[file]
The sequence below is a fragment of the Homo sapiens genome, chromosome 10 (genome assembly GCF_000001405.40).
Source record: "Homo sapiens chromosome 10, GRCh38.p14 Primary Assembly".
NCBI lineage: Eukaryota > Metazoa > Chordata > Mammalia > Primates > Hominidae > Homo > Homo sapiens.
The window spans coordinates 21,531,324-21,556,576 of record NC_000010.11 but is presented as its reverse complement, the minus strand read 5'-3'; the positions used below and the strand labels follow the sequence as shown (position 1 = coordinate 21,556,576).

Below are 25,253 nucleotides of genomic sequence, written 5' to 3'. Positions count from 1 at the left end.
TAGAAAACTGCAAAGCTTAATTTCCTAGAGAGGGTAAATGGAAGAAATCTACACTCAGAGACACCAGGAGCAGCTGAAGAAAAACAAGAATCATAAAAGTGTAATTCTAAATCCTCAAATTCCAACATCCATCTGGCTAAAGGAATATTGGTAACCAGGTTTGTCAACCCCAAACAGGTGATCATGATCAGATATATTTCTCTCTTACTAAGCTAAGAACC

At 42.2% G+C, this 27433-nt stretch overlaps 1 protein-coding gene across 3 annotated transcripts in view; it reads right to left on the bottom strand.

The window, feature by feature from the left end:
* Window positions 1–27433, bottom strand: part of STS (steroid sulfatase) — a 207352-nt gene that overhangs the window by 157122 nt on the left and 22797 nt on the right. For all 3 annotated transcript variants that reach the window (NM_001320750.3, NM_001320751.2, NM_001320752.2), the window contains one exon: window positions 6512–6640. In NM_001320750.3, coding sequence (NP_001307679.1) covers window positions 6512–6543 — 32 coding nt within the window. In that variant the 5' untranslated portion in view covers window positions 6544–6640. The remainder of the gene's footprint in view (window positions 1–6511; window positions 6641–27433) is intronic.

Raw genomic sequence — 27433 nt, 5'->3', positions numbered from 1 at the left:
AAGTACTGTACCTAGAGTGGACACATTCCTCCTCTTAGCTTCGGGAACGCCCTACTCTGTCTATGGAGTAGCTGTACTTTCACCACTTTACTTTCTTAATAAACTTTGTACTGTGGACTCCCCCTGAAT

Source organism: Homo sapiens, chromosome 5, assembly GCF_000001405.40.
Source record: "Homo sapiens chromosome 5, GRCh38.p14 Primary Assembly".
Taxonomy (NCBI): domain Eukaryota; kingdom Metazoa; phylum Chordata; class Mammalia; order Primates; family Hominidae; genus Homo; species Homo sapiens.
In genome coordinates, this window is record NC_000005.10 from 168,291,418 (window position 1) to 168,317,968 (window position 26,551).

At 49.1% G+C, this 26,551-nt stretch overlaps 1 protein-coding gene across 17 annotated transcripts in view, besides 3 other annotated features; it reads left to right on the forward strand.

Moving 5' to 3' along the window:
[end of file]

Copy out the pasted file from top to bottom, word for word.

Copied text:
The sequence below is a fragment of the Homo sapiens genome, chromosome 10 (genome assembly GCF_000001405.40).
Source record: "Homo sapiens chromosome 10, GRCh38.p14 Primary Assembly".
NCBI lineage: Eukaryota > Metazoa > Chordata > Mammalia > Primates > Hominidae > Homo > Homo sapiens.
The window spans coordinates 21,531,324-21,556,576 of record NC_000010.11 but is presented as its reverse complement, the minus strand read 5'-3'; the positions used below and the strand labels follow the sequence as shown (position 1 = coordinate 21,556,576).

Below are 25,253 nucleotides of genomic sequence, written 5' to 3'. Positions count from 1 at the left end.
TAGAAAACTGCAAAGCTTAATTTCCTAGAGAGGGTAAATGGAAGAAATCTACACTCAGAGACACCAGGAGCAGCTGAAGAAAAACAAGAATCATAAAAGTGTAATTCTAAATCCTCAAATTCCAACATCCATCTGGCTAAAGGAATATTGGTAACCAGGTTTGTCAACCCCAAACAGGTGATCATGATCAGATATATTTCTCTCTTACTAAGCTAAGAACC

At 42.2% G+C, this 27433-nt stretch overlaps 1 protein-coding gene across 3 annotated transcripts in view; it reads right to left on the bottom strand.

The window, feature by feature from the left end:
* Window positions 1–27433, bottom strand: part of STS (steroid sulfatase) — a 207352-nt gene that overhangs the window by 157122 nt on the left and 22797 nt on the right. For all 3 annotated transcript variants that reach the window (NM_001320750.3, NM_001320751.2, NM_001320752.2), the window contains one exon: window positions 6512–6640. In NM_001320750.3, coding sequence (NP_001307679.1) covers window positions 6512–6543 — 32 coding nt within the window. In that variant the 5' untranslated portion in view covers window positions 6544–6640. The remainder of the gene's footprint in view (window positions 1–6511; window positions 6641–27433) is intronic.

Raw genomic sequence — 27433 nt, 5'->3', positions numbered from 1 at the left:
AAGTACTGTACCTAGAGTGGACACATTCCTCCTCTTAGCTTCGGGAACGCCCTACTCTGTCTATGGAGTAGCTGTACTTTCACCACTTTACTTTCTTAATAAACTTTGTACTGTGGACTCCCCCTGAAT

Source organism: Homo sapiens, chromosome 5, assembly GCF_000001405.40.
Source record: "Homo sapiens chromosome 5, GRCh38.p14 Primary Assembly".
Taxonomy (NCBI): domain Eukaryota; kingdom Metazoa; phylum Chordata; class Mammalia; order Primates; family Hominidae; genus Homo; species Homo sapiens.
In genome coordinates, this window is record NC_000005.10 from 168,291,418 (window position 1) to 168,317,968 (window position 26,551).

At 49.1% G+C, this 26,551-nt stretch overlaps 1 protein-coding gene across 17 annotated transcripts in view, besides 3 other annotated features; it reads left to right on the forward strand.

Moving 5' to 3' along the window: